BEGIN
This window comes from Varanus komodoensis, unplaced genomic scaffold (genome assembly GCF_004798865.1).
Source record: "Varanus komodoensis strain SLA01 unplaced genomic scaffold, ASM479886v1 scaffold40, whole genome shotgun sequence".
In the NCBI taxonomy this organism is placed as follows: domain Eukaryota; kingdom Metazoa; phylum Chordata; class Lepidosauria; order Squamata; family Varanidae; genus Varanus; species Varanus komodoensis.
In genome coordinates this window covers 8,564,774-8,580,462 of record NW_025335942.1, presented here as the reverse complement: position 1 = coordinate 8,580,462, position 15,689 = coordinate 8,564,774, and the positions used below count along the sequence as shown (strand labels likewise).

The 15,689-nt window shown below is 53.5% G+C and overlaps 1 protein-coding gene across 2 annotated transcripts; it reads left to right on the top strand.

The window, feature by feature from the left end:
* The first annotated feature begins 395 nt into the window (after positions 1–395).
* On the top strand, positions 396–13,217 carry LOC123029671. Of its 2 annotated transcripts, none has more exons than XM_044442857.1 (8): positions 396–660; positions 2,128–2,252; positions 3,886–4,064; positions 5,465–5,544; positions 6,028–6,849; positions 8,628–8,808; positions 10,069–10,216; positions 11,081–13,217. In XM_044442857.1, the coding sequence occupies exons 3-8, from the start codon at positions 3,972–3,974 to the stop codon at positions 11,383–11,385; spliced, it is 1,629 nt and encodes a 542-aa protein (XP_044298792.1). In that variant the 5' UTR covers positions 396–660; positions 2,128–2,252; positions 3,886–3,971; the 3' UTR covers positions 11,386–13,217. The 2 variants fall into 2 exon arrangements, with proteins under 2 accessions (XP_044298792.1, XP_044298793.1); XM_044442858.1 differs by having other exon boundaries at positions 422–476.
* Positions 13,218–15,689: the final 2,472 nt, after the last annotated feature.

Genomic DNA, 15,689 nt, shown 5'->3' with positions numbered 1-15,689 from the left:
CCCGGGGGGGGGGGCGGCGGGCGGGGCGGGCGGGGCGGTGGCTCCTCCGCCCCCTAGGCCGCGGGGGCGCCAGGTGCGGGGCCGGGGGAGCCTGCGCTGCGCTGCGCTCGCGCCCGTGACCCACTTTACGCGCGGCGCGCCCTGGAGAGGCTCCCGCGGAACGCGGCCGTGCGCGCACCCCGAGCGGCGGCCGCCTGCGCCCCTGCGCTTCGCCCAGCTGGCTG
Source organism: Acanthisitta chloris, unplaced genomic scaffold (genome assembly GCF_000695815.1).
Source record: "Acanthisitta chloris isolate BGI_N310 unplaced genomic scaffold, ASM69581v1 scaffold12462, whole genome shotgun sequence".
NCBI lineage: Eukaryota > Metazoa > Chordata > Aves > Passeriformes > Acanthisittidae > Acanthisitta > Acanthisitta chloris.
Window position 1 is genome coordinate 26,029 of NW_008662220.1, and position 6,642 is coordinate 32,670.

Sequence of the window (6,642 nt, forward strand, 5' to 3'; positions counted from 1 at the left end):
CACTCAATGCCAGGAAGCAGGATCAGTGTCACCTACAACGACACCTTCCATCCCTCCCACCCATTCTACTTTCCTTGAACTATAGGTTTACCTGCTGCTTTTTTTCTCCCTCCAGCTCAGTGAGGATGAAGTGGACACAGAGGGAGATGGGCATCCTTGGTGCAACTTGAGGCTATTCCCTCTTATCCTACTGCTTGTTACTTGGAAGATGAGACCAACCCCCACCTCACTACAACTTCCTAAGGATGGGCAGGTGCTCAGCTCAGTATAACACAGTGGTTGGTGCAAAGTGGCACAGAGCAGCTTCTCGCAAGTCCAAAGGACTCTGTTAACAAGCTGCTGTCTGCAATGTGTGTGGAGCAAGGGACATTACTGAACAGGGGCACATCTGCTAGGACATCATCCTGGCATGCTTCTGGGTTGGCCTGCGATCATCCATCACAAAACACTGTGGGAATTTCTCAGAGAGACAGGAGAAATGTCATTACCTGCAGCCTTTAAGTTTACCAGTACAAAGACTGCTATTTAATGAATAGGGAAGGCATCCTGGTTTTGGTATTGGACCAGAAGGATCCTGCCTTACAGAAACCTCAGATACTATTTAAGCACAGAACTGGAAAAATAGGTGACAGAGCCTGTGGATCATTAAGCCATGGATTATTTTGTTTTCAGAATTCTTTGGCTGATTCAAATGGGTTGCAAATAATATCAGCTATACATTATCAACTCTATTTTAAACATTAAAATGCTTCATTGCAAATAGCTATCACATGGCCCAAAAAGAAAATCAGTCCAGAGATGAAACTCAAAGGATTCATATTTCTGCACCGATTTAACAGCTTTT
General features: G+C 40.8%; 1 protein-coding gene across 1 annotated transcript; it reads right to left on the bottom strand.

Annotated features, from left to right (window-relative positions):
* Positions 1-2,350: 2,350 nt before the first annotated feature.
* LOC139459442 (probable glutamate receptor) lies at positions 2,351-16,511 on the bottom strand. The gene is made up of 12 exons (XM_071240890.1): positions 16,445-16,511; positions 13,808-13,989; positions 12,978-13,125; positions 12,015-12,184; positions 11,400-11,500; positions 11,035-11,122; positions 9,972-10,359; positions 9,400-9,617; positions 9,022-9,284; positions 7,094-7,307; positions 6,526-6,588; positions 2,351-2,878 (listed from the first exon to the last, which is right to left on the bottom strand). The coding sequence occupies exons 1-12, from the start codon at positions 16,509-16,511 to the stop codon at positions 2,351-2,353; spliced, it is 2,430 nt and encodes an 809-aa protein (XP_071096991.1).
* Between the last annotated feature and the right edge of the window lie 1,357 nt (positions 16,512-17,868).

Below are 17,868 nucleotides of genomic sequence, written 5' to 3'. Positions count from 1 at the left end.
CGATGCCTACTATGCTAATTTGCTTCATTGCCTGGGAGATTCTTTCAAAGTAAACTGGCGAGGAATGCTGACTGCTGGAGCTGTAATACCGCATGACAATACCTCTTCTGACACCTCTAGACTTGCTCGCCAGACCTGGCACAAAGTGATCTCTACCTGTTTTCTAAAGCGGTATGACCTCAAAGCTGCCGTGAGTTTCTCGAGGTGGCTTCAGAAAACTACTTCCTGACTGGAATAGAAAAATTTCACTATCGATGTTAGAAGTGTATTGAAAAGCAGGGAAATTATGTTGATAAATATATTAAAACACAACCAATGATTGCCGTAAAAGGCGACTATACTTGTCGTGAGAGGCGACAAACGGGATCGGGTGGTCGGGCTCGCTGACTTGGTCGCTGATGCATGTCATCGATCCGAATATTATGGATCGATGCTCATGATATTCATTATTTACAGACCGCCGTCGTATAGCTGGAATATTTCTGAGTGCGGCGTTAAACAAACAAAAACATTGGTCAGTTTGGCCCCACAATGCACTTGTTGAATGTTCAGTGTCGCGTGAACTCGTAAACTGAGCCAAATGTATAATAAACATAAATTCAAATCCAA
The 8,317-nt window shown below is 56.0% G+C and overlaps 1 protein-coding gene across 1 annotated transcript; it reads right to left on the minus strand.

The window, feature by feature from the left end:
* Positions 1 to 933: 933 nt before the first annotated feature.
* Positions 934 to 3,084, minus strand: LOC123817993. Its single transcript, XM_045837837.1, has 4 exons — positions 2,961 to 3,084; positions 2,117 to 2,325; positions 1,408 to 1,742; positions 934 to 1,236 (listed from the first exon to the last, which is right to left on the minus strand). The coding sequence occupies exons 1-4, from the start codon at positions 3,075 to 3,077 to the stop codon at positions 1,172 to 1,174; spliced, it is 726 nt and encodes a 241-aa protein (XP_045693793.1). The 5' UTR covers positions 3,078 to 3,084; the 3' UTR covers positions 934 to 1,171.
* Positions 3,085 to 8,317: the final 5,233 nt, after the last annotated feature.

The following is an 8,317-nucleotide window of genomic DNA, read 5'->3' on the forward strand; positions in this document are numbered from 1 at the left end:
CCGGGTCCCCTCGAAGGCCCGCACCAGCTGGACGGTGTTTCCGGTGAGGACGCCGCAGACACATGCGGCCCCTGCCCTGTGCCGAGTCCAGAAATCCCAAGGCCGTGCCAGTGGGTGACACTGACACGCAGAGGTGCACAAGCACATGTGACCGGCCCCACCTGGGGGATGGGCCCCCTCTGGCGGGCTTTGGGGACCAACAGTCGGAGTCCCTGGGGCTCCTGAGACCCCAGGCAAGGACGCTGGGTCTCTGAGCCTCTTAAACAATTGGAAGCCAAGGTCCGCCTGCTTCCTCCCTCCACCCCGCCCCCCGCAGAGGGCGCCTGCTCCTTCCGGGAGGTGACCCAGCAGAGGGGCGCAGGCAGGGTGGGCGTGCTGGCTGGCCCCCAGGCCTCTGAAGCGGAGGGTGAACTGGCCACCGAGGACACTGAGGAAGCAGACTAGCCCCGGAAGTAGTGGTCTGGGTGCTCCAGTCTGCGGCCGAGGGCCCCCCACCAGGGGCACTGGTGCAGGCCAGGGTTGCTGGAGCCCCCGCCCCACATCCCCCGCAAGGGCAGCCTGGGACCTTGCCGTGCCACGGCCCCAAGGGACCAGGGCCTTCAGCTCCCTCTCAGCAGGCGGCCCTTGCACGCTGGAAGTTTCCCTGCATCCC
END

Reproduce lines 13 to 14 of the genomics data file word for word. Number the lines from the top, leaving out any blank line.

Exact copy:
Source record: "Acanthisitta chloris isolate BGI_N310 unplaced genomic scaffold, ASM69581v1 scaffold12462, whole genome shotgun sequence".
NCBI lineage: Eukaryota > Metazoa > Chordata > Aves > Passeriformes > Acanthisittidae > Acanthisitta > Acanthisitta chloris.